OSU freshman golfer Caden Orwiler is one underclassman leading Buckeyes in competition. Credit: Courtesy of OSU Athletics

With seven members of the Ohio State men’s golf team having freshman or sophomore eligibility, underclassmen had to step into key roles early in their college careers.

Freshman Caden Orewiler said the younger group embraces the challenge.

“We honestly view our youth as a positive thing,” he said. “Since we’re all young, we get a lot of time to mature and keep forming friendships and bonds with our teammates. I think the biggest part of team play is forming strong relationships with your teammates.”

Freshman Jeg Coughlin III echoed Orewiler’s sentiment, saying it’s a mentality that motivates the ‘Young Bucks.’

“We call ourselves the ‘Young Bucks,’” Coughlin said. “Being able to drive a program like this really pushes us. We’ve been extremely driven by the fact that we are the young guys in this deal, and it’s pretty cool to drive all of it through the youth movement.”

Driving a program of OSU’s caliber is anything but a cakewalk, though. Given how individualized of a sport golf is, the transition from the junior level to college can often be a difficult one.

“The biggest hurdle is learning that team environment,” Coughlin said. “Take practice, for example. When you’re practicing as a team, even if you don’t agree with something that you’re working on, you have to be all in on it because if it benefits just one or two guys, it’s worth it.”

Pressure can also make it tough at times to adjust to college-level golf — a difficulty that Orewiler said isn’t easy to overcome.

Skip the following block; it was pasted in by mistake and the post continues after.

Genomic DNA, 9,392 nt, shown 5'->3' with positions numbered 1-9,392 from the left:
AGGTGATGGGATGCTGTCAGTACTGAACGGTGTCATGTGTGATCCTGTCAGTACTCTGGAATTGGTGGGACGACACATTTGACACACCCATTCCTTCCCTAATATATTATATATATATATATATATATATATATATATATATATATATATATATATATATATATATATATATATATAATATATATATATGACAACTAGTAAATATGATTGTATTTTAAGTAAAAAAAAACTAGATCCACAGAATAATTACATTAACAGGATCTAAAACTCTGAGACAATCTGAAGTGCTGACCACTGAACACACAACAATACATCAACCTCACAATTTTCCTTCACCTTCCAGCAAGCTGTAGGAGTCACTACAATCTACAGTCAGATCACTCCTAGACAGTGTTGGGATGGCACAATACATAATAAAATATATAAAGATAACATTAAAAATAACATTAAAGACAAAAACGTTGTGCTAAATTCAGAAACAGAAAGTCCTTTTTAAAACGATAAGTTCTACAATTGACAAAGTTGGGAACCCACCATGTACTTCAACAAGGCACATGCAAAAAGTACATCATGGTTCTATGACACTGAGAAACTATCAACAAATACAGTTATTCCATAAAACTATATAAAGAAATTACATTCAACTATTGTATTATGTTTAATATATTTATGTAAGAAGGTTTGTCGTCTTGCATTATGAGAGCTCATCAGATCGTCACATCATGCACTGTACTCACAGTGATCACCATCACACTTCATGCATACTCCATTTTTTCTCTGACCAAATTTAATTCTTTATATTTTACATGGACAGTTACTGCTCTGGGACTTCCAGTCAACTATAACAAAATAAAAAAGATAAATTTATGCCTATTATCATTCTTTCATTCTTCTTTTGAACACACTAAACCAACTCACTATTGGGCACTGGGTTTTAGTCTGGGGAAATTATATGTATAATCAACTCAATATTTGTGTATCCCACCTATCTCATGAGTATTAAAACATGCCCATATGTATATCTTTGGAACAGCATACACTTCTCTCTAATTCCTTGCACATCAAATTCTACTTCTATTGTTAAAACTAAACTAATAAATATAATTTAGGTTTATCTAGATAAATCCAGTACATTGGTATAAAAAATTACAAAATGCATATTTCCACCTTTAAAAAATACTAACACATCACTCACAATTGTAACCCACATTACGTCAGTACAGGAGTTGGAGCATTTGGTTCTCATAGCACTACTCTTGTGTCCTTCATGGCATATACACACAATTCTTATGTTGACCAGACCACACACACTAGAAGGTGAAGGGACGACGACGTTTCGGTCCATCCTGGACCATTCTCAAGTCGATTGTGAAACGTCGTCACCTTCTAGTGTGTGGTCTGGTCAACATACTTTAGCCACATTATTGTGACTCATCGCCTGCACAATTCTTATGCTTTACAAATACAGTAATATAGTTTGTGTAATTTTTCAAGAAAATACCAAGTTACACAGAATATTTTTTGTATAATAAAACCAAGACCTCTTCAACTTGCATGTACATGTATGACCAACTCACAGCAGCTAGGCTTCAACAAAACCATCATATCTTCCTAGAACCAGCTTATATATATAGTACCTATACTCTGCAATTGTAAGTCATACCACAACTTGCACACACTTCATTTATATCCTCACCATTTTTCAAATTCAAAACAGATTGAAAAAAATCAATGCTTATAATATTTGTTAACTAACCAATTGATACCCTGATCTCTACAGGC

“There’s not a lot of changes in my play, but I do feel a little more pressure because I’m playing on a bigger stage,” he said. “Your position on the team isn’t ever really locked up like it normally would be in high school, either. So, when you walk out on the course, you just feel more pressure.”

Even though there are no captains in golf, OSU coach Jay Moseley put together a leadership council prior to the start of the season — an honor given to sophomore Will Grimmer.

“We have a leadership council that coach Moseley has put in place here,” Grimmer said. “It consists of redshirt senior Max Rosenthal, redshirt junior Josh Wick and myself. We didn’t have anything like that last year, so with that system in place, it’s really helped our young team.”

Grimmer spearheads the men’s golf program and has emerged as a cornerstone for the Scarlet and Gray. While the youth movement might be in full effect at OSU, Grimmer understands that the ultimate goal of winning a conference championship title remains the same.

“We spent so much time last year talking about winning the Big Ten, that I think we kind of assumed we’d win it,” Grimmer said. “OSU has won more conference championships than any other Big Ten school, we haven’t won a Big Ten Championship in about 13 years, so we’re ready to change that.”

With three events left on their schedule, the Buckeyes will attempt to end the regular season strong before the Big Ten Championships begin in April.